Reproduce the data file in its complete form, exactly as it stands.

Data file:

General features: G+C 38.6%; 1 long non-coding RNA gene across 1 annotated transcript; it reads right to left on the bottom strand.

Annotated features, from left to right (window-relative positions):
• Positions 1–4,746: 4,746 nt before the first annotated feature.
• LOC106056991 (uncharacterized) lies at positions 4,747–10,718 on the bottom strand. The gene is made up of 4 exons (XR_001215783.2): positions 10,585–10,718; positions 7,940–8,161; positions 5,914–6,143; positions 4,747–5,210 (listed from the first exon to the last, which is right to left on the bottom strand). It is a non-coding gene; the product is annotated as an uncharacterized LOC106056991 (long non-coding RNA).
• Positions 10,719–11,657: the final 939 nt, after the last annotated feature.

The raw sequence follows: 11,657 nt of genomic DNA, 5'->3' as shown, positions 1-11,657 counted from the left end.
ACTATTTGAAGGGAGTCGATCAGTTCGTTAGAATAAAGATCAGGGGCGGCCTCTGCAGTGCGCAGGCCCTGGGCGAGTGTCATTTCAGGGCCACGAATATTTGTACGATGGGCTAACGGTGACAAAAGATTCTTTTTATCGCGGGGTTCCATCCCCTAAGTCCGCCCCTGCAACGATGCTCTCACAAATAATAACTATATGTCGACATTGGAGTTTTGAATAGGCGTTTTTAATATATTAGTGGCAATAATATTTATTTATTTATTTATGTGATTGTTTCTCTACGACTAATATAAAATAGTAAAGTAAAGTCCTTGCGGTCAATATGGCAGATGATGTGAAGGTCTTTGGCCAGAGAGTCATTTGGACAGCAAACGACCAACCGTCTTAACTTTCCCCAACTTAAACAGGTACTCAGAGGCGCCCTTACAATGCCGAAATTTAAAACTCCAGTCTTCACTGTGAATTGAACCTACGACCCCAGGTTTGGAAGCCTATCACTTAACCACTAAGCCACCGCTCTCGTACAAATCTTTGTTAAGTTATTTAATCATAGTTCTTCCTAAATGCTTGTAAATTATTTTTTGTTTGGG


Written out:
General features: G+C 38.6%; 1 long non-coding RNA gene across 1 annotated transcript; it reads right to left on the bottom strand.

Annotated features, from left to right (window-relative positions):
• Positions 1–4,746: 4,746 nt before the first annotated feature.
• LOC106056991 (uncharacterized) lies at positions 4,747–10,718 on the bottom strand. The gene is made up of 4 exons (XR_001215783.2): positions 10,585–10,718; positions 7,940–8,161; positions 5,914–6,143; positions 4,747–5,210 (listed from the first exon to the last, which is right to left on the bottom strand). It is a non-coding gene; the product is annotated as an uncharacterized LOC106056991 (long non-coding RNA).
• Positions 10,719–11,657: the final 939 nt, after the last annotated feature.

The raw sequence follows: 11,657 nt of genomic DNA, 5'->3' as shown, positions 1-11,657 counted from the left end.
ACTATTTGAAGGGAGTCGATCAGTTCGTTAGAATAAAGATCAGGGGCGGCCTCTGCAGTGCGCAGGCCCTGGGCGAGTGTCATTTCAGGGCCACGAATATTTGTACGATGGGCTAACGGTGACAAAAGATTCTTTTTATCGCGGGGTTCCATCCCCTAAGTCCGCCCCTGCAACGATGCTCTCACAAATAATAACTATATGTCGACATTGGAGTTTTGAATAGGCGTTTTTAATATATTAGTGGCAATAATATTTATTTATTTATTTATGTGATTGTTTCTCTACGACTAATATAAAATAGTAAAGTAAAGTCCTTGCGGTCAATATGGCAGATGATGTGAAGGTCTTTGGCCAGAGAGTCATTTGGACAGCAAACGACCAACCGTCTTAACTTTCCCCAACTTAAACAGGTACTCAGAGGCGCCCTTACAATGCCGAAATTTAAAACTCCAGTCTTCACTGTGAATTGAACCTACGACCCCAGGTTTGGAAGCCTATCACTTAACCACTAAGCCACCGCTCTCGTACAAATCTTTGTTAAGTTATTTAATCATAGTTCTTCCTAAATGCTTGTAAATTATTTTTTGTTTGGG